But the woman who dug deep inside herself was the PA, Amy, as I learned was her name later on. She said she was a family practitioner from someplace near St. Louis, and she much preferred the calm and predictable to the emergency she had just faced — with what was to me a surprising ease and grace. But it hadn’t been easy for her. She’d had to push herself to act, but once she did, it all flowed. She was traveling with her daughter to look at colleges in the northeast. When I found out her daughter was a high school varsity ice hockey goal tender I knew this PA was made of some pretty solid mettle. It takes guts to watch pucks fly hungrily at your child. She jumped in as a leader at the very moment her unwavering leadership was needed.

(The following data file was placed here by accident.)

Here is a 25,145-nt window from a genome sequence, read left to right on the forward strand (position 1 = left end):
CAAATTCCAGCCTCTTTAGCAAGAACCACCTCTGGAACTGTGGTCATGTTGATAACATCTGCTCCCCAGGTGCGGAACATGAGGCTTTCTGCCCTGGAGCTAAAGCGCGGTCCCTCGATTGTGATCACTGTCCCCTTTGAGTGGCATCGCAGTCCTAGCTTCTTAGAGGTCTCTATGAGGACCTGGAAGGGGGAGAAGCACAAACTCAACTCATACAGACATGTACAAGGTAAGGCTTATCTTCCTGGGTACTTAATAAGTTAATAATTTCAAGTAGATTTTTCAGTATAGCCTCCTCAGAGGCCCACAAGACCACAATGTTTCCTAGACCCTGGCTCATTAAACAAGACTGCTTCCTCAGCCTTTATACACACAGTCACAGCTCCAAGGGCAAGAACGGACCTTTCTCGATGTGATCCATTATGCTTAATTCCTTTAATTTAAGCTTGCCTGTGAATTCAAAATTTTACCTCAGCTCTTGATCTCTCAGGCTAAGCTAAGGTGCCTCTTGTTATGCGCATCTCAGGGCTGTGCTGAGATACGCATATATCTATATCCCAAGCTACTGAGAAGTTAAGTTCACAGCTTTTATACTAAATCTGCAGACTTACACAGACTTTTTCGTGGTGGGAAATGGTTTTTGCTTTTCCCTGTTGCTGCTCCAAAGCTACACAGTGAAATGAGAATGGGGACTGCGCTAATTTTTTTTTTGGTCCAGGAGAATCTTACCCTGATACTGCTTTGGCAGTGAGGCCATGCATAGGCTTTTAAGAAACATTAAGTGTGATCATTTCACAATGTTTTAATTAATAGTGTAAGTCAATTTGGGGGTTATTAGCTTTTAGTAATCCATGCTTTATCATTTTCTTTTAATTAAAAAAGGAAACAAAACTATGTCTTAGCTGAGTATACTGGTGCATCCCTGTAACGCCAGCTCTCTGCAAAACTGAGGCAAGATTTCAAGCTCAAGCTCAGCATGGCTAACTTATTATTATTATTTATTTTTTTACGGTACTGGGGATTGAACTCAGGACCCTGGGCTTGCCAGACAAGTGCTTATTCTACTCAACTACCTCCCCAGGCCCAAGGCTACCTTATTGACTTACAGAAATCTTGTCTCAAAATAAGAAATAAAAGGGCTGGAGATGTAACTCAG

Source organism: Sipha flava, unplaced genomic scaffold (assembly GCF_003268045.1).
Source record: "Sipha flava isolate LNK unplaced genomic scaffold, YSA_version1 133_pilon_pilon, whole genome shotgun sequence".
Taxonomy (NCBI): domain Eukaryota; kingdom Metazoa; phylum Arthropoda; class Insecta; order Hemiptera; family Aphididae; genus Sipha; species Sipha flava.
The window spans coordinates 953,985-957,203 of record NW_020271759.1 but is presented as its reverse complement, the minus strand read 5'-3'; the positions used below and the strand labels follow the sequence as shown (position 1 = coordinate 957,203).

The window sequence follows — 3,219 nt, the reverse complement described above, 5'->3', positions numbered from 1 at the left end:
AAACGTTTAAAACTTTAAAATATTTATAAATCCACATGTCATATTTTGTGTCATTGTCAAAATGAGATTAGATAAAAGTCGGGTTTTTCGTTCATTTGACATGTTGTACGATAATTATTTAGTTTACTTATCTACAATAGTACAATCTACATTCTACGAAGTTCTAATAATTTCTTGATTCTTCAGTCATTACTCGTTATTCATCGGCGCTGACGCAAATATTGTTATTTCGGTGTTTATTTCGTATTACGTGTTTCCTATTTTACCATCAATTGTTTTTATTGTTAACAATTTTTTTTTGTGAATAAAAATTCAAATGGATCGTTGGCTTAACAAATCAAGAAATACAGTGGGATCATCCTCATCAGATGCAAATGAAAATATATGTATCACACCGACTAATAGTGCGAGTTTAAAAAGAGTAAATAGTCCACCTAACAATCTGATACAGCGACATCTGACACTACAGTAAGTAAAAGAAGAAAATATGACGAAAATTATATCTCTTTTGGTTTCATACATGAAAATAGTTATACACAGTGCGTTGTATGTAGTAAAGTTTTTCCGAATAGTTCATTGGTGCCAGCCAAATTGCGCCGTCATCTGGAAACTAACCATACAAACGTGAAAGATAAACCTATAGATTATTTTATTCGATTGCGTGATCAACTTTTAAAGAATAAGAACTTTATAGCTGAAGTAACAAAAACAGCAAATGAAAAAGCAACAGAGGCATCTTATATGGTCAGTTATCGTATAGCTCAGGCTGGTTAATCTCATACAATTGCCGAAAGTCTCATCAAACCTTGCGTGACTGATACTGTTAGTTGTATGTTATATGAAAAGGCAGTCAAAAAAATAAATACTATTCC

And the woman with the knee brace. I saw her later in the Manchester baggage claim area hopping around on one foot carrying a metal crutch as she searched for her luggage. She had told me she was a flight attendant on a private jet, so she was fully trained in CPR. She helped pull off a miracle today.
And the nurse who backed away to let the PA take charge, then dove right back into action with chest compressions and life saving breaths. She knew how to work on a team.
And, finally, the woman with the elephants on her dress who cared for yet another young passenger when he needed help. She made me feel her joy, and brought her infectious smile to my lips.
These women saved a man’s life today, and also helped a young man get back on his feet. We should celebrate their lives, too. Womanhood suddenly gives me hope for all humanity.
These wonderful women made me realize there is great good in all of us, and not for recognition or remuneration. Nor for any kind of self-satisfaction or self-centered need. They helped simply because they were there, and because they could. They helped two strangers because it’s what we’re supposed to do when we see others in need. What more can we ask of our heroes?